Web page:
James Wells Champney
James Wells Champney (1843 – 1903) was an American genre artist and illustrator noted for his portraits, oriental scenes and American landscapes.
In 1873 Champney was chosen to accompany Edward King on a journey through the American South. King had been commissioned by the editors of Scribner’s Monthly magazine to write a series of articles in order to “present to the public, through the medium of a popular periodical, an account of the material resources, and the present social and political condition, of the people of the States formerly under the domination of slavery,” and “to give the reading public a truthful picture of life in a section of the country which has, since the close of a devastating war, been overwhelmed by a variety of misfortunes, but upon which the dawn of a better day is breaking.” Each month a different part of the South was featured. Each article was accompanied by steel engravings of the people, landscape and buildings of the region. Many of these were based on the 500+ sketches done by Champney on his 20,000 mile journey.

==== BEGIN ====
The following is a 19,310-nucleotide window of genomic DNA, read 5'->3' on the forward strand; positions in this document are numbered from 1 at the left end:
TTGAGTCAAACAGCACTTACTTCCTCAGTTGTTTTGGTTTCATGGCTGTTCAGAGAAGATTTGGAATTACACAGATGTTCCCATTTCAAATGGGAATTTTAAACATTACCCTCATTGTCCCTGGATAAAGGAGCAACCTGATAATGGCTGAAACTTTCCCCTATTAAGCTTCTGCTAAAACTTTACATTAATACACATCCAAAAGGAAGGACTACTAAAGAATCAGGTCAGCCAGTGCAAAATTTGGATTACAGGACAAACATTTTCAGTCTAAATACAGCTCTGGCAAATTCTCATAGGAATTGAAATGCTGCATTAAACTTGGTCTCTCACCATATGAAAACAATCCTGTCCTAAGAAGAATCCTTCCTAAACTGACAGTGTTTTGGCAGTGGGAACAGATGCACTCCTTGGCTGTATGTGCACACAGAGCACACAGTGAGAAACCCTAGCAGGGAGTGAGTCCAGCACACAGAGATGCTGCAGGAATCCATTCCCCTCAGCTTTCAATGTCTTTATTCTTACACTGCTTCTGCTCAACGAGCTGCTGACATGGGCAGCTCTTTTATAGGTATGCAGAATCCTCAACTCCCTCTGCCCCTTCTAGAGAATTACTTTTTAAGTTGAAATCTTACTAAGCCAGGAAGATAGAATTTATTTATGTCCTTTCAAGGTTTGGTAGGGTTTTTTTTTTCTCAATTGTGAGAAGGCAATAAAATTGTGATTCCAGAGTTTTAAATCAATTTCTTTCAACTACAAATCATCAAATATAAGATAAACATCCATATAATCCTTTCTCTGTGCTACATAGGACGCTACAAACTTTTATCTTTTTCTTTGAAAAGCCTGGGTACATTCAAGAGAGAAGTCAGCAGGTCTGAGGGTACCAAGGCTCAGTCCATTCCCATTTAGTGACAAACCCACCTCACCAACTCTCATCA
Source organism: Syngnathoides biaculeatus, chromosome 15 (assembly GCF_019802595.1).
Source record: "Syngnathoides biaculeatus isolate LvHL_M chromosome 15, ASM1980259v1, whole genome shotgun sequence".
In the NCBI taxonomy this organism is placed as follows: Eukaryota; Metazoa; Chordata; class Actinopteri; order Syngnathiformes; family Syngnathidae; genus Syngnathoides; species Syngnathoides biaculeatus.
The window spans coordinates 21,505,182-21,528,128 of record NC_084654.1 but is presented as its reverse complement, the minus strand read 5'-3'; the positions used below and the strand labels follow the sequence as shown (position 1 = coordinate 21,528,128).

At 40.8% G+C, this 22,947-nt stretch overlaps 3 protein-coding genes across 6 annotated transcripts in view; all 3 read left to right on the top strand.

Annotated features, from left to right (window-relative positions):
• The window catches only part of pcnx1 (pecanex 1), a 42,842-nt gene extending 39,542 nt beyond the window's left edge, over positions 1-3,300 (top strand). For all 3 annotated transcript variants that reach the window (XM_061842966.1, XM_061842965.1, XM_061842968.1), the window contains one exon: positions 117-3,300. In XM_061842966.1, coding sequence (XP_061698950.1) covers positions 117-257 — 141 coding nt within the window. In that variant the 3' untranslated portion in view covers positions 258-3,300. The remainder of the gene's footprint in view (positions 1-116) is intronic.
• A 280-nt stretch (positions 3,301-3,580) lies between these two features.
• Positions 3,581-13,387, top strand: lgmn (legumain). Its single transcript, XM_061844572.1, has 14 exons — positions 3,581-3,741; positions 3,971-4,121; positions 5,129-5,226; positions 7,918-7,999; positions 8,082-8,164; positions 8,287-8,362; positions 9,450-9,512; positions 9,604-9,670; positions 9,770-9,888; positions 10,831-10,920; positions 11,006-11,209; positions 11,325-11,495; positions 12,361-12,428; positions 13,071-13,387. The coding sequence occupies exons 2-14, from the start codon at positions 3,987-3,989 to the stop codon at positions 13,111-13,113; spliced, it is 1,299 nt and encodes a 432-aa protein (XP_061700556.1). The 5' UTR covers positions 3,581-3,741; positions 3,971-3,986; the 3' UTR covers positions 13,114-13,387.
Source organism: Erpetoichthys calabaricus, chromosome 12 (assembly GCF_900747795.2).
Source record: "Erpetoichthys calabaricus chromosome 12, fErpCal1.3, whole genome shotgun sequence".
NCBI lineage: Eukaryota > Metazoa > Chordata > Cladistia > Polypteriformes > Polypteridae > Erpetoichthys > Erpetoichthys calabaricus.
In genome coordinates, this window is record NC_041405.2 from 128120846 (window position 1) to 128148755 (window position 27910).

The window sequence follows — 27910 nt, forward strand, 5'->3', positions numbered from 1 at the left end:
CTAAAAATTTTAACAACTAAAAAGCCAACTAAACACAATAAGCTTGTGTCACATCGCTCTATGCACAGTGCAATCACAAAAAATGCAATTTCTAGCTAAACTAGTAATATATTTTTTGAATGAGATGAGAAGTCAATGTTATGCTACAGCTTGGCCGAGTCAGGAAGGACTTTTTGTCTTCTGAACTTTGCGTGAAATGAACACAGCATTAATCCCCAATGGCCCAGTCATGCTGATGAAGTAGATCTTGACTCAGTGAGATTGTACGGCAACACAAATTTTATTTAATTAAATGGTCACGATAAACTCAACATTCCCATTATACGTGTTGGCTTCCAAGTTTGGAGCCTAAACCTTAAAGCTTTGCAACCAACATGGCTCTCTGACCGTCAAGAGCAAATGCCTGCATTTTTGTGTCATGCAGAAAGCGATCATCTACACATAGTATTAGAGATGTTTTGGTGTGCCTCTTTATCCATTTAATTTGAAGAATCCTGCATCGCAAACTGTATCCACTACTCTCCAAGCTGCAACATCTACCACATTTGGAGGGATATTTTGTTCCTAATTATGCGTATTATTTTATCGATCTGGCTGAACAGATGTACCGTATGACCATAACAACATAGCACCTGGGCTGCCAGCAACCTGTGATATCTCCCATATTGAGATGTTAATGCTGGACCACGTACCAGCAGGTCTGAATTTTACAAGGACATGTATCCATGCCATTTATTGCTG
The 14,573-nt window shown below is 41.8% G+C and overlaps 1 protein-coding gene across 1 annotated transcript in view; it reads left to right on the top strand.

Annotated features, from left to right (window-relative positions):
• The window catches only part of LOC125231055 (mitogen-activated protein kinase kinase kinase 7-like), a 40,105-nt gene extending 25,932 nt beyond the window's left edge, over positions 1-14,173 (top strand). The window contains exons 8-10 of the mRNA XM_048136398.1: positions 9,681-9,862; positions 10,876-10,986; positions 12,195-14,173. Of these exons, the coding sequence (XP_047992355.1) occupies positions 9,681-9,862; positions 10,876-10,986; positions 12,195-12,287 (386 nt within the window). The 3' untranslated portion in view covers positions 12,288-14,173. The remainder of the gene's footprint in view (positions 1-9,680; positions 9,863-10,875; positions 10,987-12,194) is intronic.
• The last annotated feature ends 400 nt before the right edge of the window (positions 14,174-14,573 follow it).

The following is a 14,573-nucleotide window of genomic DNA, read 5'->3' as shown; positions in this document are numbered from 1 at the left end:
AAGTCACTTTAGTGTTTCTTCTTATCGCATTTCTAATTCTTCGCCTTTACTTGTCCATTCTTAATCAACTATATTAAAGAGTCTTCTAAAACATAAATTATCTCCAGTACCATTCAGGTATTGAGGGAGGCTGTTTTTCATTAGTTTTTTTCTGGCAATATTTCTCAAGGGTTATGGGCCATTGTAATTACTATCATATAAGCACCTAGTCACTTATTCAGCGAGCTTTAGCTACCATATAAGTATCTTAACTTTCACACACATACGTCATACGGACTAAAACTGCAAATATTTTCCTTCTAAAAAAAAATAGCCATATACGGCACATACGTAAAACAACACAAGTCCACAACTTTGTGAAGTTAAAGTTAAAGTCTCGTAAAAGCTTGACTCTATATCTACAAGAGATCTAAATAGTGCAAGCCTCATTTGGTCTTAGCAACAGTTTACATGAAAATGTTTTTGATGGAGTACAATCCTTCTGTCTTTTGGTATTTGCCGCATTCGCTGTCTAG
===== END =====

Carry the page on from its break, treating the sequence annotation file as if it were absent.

Works for sale
- James Wells ChampneyNew York Central and Hudson River Railroad, ca. 1881$6,250
- James Wells ChampneySketches of the Reconstruction Era American South, 1873$3,950
- James Wells ChampneyDoes Mother Want Me?Bidding closed
- James Wells ChampneyMoat at Fort Marion, Florida, in or before 1874Permanent collection
- James Wells ChampneyA Study, 1901Permanent collection